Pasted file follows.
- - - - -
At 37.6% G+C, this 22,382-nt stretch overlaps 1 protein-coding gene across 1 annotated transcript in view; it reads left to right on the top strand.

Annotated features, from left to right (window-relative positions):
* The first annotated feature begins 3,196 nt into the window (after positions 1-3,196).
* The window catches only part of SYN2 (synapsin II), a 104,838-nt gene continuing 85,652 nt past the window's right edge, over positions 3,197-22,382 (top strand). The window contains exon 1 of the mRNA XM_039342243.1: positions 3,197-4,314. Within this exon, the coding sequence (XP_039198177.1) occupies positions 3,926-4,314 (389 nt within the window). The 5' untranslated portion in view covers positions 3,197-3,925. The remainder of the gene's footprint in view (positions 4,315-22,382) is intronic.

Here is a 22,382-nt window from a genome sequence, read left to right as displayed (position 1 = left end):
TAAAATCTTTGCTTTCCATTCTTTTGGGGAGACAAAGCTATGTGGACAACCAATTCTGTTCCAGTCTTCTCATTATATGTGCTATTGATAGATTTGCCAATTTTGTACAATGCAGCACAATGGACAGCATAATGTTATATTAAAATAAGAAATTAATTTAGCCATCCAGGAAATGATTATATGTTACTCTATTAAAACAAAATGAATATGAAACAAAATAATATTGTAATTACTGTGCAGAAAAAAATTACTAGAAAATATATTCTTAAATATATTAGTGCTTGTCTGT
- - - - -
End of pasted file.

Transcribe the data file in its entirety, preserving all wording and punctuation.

At 37.6% G+C, this 22,382-nt stretch overlaps 1 protein-coding gene across 1 annotated transcript in view; it reads left to right on the top strand.

Annotated features, from left to right (window-relative positions):
* The first annotated feature begins 3,196 nt into the window (after positions 1-3,196).
* The window catches only part of SYN2 (synapsin II), a 104,838-nt gene continuing 85,652 nt past the window's right edge, over positions 3,197-22,382 (top strand). The window contains exon 1 of the mRNA XM_039342243.1: positions 3,197-4,314. Within this exon, the coding sequence (XP_039198177.1) occupies positions 3,926-4,314 (389 nt within the window). The 5' untranslated portion in view covers positions 3,197-3,925. The remainder of the gene's footprint in view (positions 4,315-22,382) is intronic.

Here is a 22,382-nt window from a genome sequence, read left to right as displayed (position 1 = left end):
TAAAATCTTTGCTTTCCATTCTTTTGGGGAGACAAAGCTATGTGGACAACCAATTCTGTTCCAGTCTTCTCATTATATGTGCTATTGATAGATTTGCCAATTTTGTACAATGCAGCACAATGGACAGCATAATGTTATATTAAAATAAGAAATTAATTTAGCCATCCAGGAAATGATTATATGTTACTCTATTAAAACAAAATGAATATGAAACAAAATAATATTGTAATTACTGTGCAGAAAAAAATTACTAGAAAATATATTCTTAAATATATTAGTGCTTGTCTGT